Nesenoff – rabbi, filmmaker, blogger, author (David’s Harp), cartoonist, musician, motivational speaker, and professional comic – delivers his serious message leavened with humorous anecdotes.

At the heart of the story are Nesenoff, his then-teenage son Adam, and Adam’s friend Daniel Landau, who were attending a Jewish Heritage Month celebration on the White House lawn.

Nesenoff’s idea was to tape people’s responses to the question “What do you think about Israel?” He planned to publish the responses on his RabbiLive.com website. Suddenly, Nesenoff spotted Thomas walking toward them.

“Any comments on Israel?” Nesenoff asked her.

“Tell them to get the hell out of Palestine,” said Thomas, a daughter of Lebanese immigrants.

Nesenoff reacted like he’d been stun-gunned to the core of his being. “Oooh!” he said. “Any better comments?”

Weirdly laughing, Thomas admonished Nesenoff: “Remember, these people [the Palestinians] are occupied and it’s their land. It’s not Germany. It’s not Poland.”

Though not a seasoned journalist, Nesenoff knew enough to keep it going and ask the logical follow-up: “So where should they go? What should they do?”

Thomas: They should go home.

Nesenoff: Where’s home?

Thomas: Poland. Germany.

Nesenoff repeated it back, making sure he’d heard what he thought he’d heard: “So the Jews should go back to Poland and Germany.”

“And America – and everywhere else,” added Thomas, who then asked rhetorically, “Why push people out who live there for centuries?”

To which Nesenoff asked her, “Are you familiar with the history of that region and what took place there?”

Thomas replied: “Very much! I’m of Arab background.”

The video of that conversation was posted online and quickly went viral, with media reps and reporters condemning Thomas, while contacting Nesenoff with interview requests.

Ari Fleischer, former press secretary to President George W. Bush, called Nesenoff and told him it was important to find a “message” to go with the story.

But what, Nesenoff wondered, was the right message? His son asked him, “You can speak to anyone in the world – who do you want me to call?”

Nesenoff’s first choice, Elie Wiesel, said he’d read about Nesenoff’s habit of davening with ChabadFind out what the Rebbe would have said about putting a message to the story, Wiesel suggested.

Nesenoff contacted Chabad Rabbi Abraham Shemtov, who had known the Rebbe well.

What the Rebbe would have advised, said Shemtov, was something like this: “We are not the friends of Israel; we are the Children of Israel. Sometimes we are away for a little while in galus or sometimes we are away for a few years in Auschwitz. But we are still the Children of Israel. Israel and the Children of Israel are one – forever.”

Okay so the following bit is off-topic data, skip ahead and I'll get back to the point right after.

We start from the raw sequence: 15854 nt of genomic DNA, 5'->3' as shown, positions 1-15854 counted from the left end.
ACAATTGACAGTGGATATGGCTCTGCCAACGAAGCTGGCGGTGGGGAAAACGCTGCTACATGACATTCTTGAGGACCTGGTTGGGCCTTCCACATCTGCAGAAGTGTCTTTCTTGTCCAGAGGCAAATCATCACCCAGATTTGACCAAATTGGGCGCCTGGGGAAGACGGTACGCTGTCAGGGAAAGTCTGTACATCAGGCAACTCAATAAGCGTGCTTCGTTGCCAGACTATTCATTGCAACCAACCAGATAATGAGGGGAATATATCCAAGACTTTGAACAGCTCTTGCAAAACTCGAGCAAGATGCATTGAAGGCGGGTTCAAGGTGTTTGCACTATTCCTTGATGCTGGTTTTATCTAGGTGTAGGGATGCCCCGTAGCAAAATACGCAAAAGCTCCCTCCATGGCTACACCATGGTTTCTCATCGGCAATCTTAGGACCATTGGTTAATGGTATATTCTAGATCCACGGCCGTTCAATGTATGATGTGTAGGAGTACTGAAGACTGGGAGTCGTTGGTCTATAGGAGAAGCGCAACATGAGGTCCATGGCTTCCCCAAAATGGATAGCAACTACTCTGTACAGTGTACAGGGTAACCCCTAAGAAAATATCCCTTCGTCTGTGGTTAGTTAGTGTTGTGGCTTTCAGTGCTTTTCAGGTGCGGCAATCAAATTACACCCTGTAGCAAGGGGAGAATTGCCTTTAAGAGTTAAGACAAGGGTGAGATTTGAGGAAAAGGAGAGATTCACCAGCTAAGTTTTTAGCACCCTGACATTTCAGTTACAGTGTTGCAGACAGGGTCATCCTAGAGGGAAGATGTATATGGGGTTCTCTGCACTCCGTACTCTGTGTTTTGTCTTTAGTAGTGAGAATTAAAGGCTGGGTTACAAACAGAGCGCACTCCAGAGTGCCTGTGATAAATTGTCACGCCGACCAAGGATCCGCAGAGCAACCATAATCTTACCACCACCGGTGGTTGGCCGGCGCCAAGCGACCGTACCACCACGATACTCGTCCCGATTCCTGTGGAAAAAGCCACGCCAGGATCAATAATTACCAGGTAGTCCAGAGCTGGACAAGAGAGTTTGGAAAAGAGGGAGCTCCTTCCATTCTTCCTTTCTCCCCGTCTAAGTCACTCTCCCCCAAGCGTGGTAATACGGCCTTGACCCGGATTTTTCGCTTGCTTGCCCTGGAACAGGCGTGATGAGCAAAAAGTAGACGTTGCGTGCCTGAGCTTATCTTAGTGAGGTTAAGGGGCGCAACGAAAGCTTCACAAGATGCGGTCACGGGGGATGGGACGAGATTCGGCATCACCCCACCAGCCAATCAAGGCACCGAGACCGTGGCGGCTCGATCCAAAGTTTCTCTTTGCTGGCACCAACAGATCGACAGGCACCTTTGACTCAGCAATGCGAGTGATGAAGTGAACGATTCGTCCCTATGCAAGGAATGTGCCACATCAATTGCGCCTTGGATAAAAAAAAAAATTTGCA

Nesenoff repeated the Children of Israel message on CNN’s “Reliable Sources” program a couple of weeks after his encounter with Thomas.

Yale University professor Charles Asher Small was near a TV when the CNN show aired. Small asked Nesenoff to be the keynote speaker at Yale’s inaugural 2010 Symposium on Global Anti-Semitism, which Small was chairing later that summer.

Meanwhile, criticism of Thomas’s remarks, which had come fast and furious from the moment Nesenoff put the video online, continued unabated, even after Thomas apologized a week after the encounter and retired a few days later.

President Obama condemned Thomas’s comments, calling them “offensive” and “out of line.” Lanny Davis, special counsel to former president Bill Clinton, said Thomas “showed herself to be an anti-Semitic bigot.” Ari Fleischer called for Thomas to be fired, adding, “If this isn’t bigotry, what is? What she said is as bad as someone saying all blacks should leave America and go back to Africa.”

Poster advertising Nesenoff’s appearance in Sea Gate last month.

Poster advertising Nesenoff’s appearance in Sea Gate last month.

Thomas’s agency, Nine Speakers, Inc., dropped her as a client. Craig Crawford, who had co-authored Thomas’s book Listen up, Mr. President, said he would “no longer be working with Helen on our book projects.” Walt Whitman High School in Bethesda, Maryland, canceled the commencement speech Thomas was scheduled to deliver at the school.

The White House Correspondents’ Association, over which she had once presided, called her remarks “indefensible” and the plaque engraved with her name was removed from her front row seat in the White House briefing room. In January 2011, the Society of Professional Journalists voted to do away with the Helen Thomas Award for Lifetime Achievement. Her alma mater, Wayne State University, took back the tolerance award it had bestowed on her.

There were plenty of people who still loved Thomas, though – some perhaps more than before – and Nesenoff (who would go on to receive the National Jewish Hero Award from the Rohr Jewish Learning Institute) was deluged with hate mail, even death threats, and required police protection.

Her fans included consumer advocate Ralph Nader, television personalities Joy Behar and Rosie O’Donnell, and political commentator Keith Olbermann, who called Nesenoff’s video a totally unfair “ambush” interview.

The Council on American-Islamic Relations (CAIR) gave Thomas a lifetime achievement award in October 2010. And, a bit belatedly, the Palestine Liberation Organization’s General Mission to the U.S. gave Thomas an award in April 2012 in honor of her “long career in the field of journalism, during which she defended the Palestinian position every step of the way.” PLO Executive Committee member Hanan Ashrawi presented the honor to Thomas on behalf of Palestinian President Mahmoud Abbas.